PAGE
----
CAIRO — Hundreds of Egyptian opposition activists protested Sunday over what they said were bogus elections that had produced an illegitimate parliament, even as the president hailed the vote as a "milestone" for democracy.
The protest took place outside the Supreme Court in downtown Cairo shortly after President Hosni Mubarak congratulated the ruling party for its sweeping victory on live television.
The opposition, as well as international rights activists, have condemned the elections for widespread rigging and called for the results to be annulled. The country's two largest opposition groups pulled out after the first round.
Mubarak acknowledged there had been violence and vote-buying in the election which took place over two rounds on Nov. 28 and Dec. 5, but he described the results as lawful and told Egyptians to expect the new body to advance democracy.
But the protesters at the rally challenged the legitimacy of the parliament, which will holds its first session Monday.
"Mubarak's parliament is void," activists shouted. A number of opposition candidates that lost in the elections announced they would form a parallel parliament.
Egypt's largest opposition group, the Muslim Brotherhood, and the country's oldest political party, the Wafd, pulled out before the second round of voting, citing widespread vote rigging.
It was an unusual move. The last time the opposition boycotted an election was 20 years ago in 1990, over Egypt's support for the U.S. in the first Gulf war.
"We can't take this anymore. It makes no sense to deal with a regime that doesn't want politics," said Mohammed Sherdi, a Wafd candidate who pulled out before the second round. "The public now must move."
The presence of the liberal Wafd at the demonstration was also unusual as the party has preferred to work with the government rather than actively oppose it.
"The opposition were all victims," said Diaa Rashwan, who ran for a seat in southern Egypt on a leftist party ticket.
But Mubarak said in his speech that the opposition had wasted their time and energy by boycotting the elections after initially participating.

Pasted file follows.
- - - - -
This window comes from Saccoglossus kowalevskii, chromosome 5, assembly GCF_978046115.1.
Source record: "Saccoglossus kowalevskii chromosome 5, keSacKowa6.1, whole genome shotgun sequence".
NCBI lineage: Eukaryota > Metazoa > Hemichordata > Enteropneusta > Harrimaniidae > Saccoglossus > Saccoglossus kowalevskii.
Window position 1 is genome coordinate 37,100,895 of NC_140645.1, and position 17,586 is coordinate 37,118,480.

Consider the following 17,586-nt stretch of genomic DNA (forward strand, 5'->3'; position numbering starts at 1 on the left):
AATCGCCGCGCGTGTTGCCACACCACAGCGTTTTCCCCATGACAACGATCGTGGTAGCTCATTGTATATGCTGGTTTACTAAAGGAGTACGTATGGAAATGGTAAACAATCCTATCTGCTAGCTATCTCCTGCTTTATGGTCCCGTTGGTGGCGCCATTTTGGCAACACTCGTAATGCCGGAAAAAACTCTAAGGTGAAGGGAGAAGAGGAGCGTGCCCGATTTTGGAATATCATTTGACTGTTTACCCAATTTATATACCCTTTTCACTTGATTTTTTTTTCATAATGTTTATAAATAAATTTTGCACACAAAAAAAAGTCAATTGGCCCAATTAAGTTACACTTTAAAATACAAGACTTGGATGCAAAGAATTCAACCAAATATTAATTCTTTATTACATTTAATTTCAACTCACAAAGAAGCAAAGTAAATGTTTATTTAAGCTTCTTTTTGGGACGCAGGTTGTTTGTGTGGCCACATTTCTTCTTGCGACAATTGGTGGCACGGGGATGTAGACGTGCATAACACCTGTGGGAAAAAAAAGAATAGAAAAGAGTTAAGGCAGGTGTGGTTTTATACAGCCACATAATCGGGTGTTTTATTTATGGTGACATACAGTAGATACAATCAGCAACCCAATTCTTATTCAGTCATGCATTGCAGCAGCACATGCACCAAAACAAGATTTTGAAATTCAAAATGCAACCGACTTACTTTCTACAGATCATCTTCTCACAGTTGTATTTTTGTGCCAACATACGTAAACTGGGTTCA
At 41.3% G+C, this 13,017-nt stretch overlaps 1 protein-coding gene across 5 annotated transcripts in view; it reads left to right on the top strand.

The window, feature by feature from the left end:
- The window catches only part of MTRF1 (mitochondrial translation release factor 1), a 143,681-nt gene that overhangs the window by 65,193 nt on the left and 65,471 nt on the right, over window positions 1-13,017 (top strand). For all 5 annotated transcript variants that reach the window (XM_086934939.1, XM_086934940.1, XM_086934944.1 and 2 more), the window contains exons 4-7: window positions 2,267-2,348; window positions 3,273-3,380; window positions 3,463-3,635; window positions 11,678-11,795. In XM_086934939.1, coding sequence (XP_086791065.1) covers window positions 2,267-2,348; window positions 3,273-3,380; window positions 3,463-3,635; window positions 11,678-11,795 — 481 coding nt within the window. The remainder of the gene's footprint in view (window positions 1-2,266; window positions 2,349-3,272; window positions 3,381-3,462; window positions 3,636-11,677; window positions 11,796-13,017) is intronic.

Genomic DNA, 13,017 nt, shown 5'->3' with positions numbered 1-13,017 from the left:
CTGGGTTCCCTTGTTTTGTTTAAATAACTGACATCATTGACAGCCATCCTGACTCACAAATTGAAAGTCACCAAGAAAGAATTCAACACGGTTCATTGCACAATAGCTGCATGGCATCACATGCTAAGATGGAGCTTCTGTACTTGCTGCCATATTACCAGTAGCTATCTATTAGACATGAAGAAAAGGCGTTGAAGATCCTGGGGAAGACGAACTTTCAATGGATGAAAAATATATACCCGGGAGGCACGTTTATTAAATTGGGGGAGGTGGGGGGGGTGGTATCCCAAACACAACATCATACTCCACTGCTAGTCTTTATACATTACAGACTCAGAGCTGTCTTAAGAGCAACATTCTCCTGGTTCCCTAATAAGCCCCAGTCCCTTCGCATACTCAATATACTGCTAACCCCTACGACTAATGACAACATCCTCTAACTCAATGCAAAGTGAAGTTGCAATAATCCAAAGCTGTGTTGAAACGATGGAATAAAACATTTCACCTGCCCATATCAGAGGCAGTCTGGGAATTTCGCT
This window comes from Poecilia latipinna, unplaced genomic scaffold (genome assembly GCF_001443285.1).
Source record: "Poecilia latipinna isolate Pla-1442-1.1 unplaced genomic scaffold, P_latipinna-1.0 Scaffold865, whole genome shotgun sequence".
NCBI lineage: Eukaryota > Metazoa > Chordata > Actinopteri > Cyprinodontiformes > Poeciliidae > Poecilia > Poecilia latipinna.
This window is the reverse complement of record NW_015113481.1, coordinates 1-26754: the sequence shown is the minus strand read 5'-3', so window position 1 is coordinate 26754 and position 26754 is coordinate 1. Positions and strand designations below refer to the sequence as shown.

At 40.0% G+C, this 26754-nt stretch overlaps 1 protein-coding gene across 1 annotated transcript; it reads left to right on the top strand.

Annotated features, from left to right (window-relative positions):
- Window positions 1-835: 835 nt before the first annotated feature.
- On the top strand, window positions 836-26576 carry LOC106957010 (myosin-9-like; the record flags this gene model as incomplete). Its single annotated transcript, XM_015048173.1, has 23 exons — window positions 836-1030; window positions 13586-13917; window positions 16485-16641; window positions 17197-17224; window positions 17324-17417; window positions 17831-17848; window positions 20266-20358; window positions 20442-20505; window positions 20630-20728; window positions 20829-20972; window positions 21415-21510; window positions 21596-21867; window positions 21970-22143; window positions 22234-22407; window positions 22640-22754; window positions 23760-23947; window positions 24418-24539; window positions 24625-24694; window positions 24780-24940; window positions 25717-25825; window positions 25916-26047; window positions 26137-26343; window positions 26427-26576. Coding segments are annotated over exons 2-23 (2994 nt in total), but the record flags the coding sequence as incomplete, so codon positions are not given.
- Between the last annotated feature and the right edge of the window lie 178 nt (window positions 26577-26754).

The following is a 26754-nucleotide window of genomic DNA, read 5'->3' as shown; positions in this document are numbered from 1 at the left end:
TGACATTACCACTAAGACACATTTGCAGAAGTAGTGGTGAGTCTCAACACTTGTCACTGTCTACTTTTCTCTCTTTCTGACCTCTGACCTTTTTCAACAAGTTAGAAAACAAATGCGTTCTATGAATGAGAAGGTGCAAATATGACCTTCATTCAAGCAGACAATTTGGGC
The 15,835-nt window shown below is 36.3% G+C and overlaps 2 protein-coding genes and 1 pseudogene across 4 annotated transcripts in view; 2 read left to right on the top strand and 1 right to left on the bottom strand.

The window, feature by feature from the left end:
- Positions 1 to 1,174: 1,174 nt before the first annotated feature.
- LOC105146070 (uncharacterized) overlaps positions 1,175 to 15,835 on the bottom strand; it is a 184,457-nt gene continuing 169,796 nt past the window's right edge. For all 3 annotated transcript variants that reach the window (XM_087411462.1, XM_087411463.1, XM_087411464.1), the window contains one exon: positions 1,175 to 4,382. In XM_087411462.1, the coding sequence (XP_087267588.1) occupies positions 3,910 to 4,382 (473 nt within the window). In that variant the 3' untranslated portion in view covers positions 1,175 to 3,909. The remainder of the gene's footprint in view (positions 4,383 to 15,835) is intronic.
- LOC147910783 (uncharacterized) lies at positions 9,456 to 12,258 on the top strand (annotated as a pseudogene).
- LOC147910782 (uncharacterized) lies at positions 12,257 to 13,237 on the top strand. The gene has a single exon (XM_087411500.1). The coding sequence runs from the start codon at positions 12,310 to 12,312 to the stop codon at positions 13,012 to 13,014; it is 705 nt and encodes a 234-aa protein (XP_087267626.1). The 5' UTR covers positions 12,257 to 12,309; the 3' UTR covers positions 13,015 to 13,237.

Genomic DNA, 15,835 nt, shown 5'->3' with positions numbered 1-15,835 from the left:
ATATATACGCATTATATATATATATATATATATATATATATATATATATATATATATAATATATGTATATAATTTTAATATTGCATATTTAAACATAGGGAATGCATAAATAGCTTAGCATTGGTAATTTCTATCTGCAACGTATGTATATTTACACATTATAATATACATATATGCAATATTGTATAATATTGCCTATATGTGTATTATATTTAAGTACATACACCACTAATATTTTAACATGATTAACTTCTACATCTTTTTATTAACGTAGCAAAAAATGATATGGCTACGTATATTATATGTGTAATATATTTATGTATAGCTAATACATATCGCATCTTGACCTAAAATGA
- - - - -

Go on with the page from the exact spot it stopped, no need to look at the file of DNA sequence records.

He ascribed his party's success to good organization and preparations and urged the opposition to study the lessons learned.
"With its negative and positive (aspects) the election was a milestone," he said.
The 82-year-old Mubarak, who recently had gall bladder surgery, is believed to be grooming his son Gamal to succeed him, but there is widespread public opposition and he could yet run himself for another six year term in next year's presidential elections.
Following the elections, opposition leaders have said they will try to channel the widespread outrage over the rigging into a united anti-government front.
Leading Egyptian democracy advocate Mohamed ElBaradei said Saturday that the divided opposition groups do not currently pose a serious enough challenge to Mubarak's ruling party, but the blatant vote rigging had made the people angry and deprived the regime of any legitimacy.
"These are people that don't want to change and that is not a good sign because a regime that is completely blocking all channels of peaceful change is a regime that is really risking bloodshed," he said.
ElBaradei said he is pushing to unify the country's opposition groups to build enough numbers for pro-reform protests. Protests in Egypt are generally only attended by a handful of activists and are easily controlled by massive numbers of riot police. Sunday's protest was no exception.
Respected worldwide and untouched by the corruption tainting much of Egypt's current regime, ElBaradei returned to Egypt in February after years abroad and was met by enthusiastic supporters who hoped he might run for president next year.
He has ruled out such a possibility unless there are sweeping constitutional reforms to make elections more fair and transparent.
Instead, he has been advocating change from the sidelines, while urging a boycott of all elections. He did not attend Sunday's protest, however, prompting criticism from those there.
"If he is calling for change, he should be the first in line, not just reap the results," said Sherif Abdel-Hamid, a 46-year old activist.